The bottom line is that I can’t find enough time for me to spend to do either one of them justice, especially the writing aspect. Once I get going on a project, I like to keep going. I don’t like being pulled back and forth. I know I must make a decision soon or I’ll drive myself crazy. I know exactly how dad’s nurse must have felt. I don’t want to get to the point where I won’t be able to do either one of those jobs as well as I think I could.

Read Full Post »

It is already January 2011 and I am still cleaning up from left-over bits and pieces of information that I wanted to address from 2010. One of them was an email received from a site that I watch. It is http://www.shewrites.com and I think it is worthwhile to stay tuned.

The email gave us the Gender Stats in Publishing for 2009. Please note:

Amazon Top 100 Editor’s Picks 2009:
77 Men/23 Women

LA Times Favorite Fiction 2009:
16 Neb/9 Women

LA Times Favorite Nonfiction 2009:
19 Men/6 Women

The Ntional Book Awards 2009:
4 Men/o Women

Publishers Weekley Best Books 2009:
10 Men/0 Women

Washington Post Best Books 2009:
69 Men/17 Women

Pulitzer Prize for Fiction 1948-2009:
40 Men/16 Women

Pulitzer Prize for Poetry 1950-2009:
44 Men/16 Women

U.S. Poet Laureate 1937-2009:
36 Men/10 Women

I give up! I can’t believe women are so far inferior to men!

Give me a break!

Read Full Post »

One of the many questions I am asked about Becoming Alice is, “How long did it take you to write your book?” My pat answer is always: three years. Now, that is not true. It didn’t take me three years to write the book. I took me about half that time to write the book and the other half was spent in rewriting it.

Of course, I had the book edited by someone who I trusted to do a good job and many things were picked up which need to be redone, fixed, or eliminated altogether. I was prepared to do that. What I didn’t anticipate was that I became aware of the fact that about a third of the last part of my book didn’t hit the mark as powerfully as I wished. I had to make a decision to either publish a book that I myself knew could be improved, or to rewrite that third all over again. Being the Type A personality that I am, I rewrote that third and had the book published. It is the only way I can operate and I am so glad I did. Becoming Alice has done so much better than I ever dreamed it would.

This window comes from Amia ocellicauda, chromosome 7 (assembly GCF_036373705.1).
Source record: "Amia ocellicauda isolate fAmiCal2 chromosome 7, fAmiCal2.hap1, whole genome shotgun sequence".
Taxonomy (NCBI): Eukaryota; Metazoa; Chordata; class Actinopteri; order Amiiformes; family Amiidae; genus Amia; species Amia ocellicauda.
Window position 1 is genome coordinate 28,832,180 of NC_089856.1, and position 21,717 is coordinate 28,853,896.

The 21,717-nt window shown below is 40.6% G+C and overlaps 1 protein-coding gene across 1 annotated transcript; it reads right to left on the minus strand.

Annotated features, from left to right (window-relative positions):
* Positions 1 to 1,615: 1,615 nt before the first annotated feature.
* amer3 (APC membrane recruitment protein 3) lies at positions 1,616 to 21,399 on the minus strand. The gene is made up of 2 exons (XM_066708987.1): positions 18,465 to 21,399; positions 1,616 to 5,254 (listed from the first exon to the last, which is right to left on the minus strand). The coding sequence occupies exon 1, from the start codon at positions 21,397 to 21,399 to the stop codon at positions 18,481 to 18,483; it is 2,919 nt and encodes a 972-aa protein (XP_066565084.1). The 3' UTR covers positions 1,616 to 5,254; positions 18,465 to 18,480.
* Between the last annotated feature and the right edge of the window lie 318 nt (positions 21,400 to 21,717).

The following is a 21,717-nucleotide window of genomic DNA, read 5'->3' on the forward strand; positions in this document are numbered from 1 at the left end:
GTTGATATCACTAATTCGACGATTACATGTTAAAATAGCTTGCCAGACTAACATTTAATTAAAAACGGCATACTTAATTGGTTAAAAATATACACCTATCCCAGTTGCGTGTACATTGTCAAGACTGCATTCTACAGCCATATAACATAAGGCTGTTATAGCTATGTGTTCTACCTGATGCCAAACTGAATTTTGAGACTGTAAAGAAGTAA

I have begun a second work. I think it will one day be a good story. My trouble is that I don’t have as much time to write now as I did when I wrote my memoir. So I write about a dozen pages and don’t get back to them right away. When I reread them to get into the swing of the piece, I always find ways to improve it. And then I take the time to rewrite those dozen pages. I haven’t been able to get beyond about twenty pages. I am in a rewrite rut.

My New Year’s resolution is to pick up my new work wherever I left it off and get on with it. I can always take a year or two after it’s completed to rewrite the darn thing. I think there is no way to avoid the rewrite, rewrite, rewrite law for authors.

Read Full Post »

Fiction vs. Non-fiction

I’m in the process of writing a novella, I think. As I stated in a prior blog, I started out to write a short story and then it got too long to qualify for that genre. I didn’t know what to do. I was asked if I was writing a novel and my answer was that my story wasn’t long enough to be a novel. That is when I decided I must be writing a novella. I was delighted to be in the good company of many very successful novalla authors.